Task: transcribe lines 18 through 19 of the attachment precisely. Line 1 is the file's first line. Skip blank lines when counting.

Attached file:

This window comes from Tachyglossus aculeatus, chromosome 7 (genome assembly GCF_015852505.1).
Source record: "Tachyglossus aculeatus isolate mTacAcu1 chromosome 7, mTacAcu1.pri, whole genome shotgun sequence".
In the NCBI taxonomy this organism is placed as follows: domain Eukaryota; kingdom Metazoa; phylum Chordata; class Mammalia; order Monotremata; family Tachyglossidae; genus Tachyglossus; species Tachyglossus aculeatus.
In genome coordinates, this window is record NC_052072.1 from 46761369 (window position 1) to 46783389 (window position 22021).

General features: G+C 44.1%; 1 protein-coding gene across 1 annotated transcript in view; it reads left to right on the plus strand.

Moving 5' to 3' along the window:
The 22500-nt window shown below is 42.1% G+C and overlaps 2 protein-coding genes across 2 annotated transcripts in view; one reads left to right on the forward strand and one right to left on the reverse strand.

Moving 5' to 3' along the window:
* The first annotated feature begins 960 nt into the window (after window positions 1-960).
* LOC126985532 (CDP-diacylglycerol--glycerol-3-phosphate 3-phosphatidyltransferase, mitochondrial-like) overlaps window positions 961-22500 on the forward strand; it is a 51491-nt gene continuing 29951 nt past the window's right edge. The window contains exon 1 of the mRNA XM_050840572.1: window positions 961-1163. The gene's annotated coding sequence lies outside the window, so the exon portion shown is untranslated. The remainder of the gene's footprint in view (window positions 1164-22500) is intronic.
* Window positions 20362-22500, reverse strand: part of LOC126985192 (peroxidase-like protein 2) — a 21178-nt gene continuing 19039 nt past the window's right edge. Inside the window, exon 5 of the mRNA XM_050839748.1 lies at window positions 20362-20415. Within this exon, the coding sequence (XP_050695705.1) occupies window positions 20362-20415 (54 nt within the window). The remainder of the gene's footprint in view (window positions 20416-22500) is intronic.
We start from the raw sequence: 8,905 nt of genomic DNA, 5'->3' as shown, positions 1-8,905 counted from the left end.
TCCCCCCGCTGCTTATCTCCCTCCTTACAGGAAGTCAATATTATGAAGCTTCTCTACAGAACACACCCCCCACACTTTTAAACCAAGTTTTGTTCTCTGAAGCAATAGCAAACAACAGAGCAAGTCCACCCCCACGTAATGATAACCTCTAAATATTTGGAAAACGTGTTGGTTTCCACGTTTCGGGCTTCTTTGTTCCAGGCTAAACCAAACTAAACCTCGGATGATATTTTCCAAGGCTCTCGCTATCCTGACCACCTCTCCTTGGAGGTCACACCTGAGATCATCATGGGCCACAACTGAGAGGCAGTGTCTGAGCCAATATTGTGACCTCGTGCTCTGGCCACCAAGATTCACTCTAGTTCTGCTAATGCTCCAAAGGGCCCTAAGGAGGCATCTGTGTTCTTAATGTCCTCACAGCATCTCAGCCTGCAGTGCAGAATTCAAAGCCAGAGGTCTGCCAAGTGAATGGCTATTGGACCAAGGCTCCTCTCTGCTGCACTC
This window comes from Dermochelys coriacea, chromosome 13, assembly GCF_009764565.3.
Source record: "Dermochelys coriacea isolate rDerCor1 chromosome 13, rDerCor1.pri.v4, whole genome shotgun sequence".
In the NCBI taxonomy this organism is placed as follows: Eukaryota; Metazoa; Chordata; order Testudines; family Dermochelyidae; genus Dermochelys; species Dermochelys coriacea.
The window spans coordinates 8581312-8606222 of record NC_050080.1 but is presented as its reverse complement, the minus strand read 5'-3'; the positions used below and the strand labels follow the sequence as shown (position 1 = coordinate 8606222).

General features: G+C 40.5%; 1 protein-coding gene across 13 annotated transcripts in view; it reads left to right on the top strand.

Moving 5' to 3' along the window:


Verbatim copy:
General features: G+C 40.5%; 1 protein-coding gene across 13 annotated transcripts in view; it reads left to right on the top strand.

Moving 5' to 3' along the window: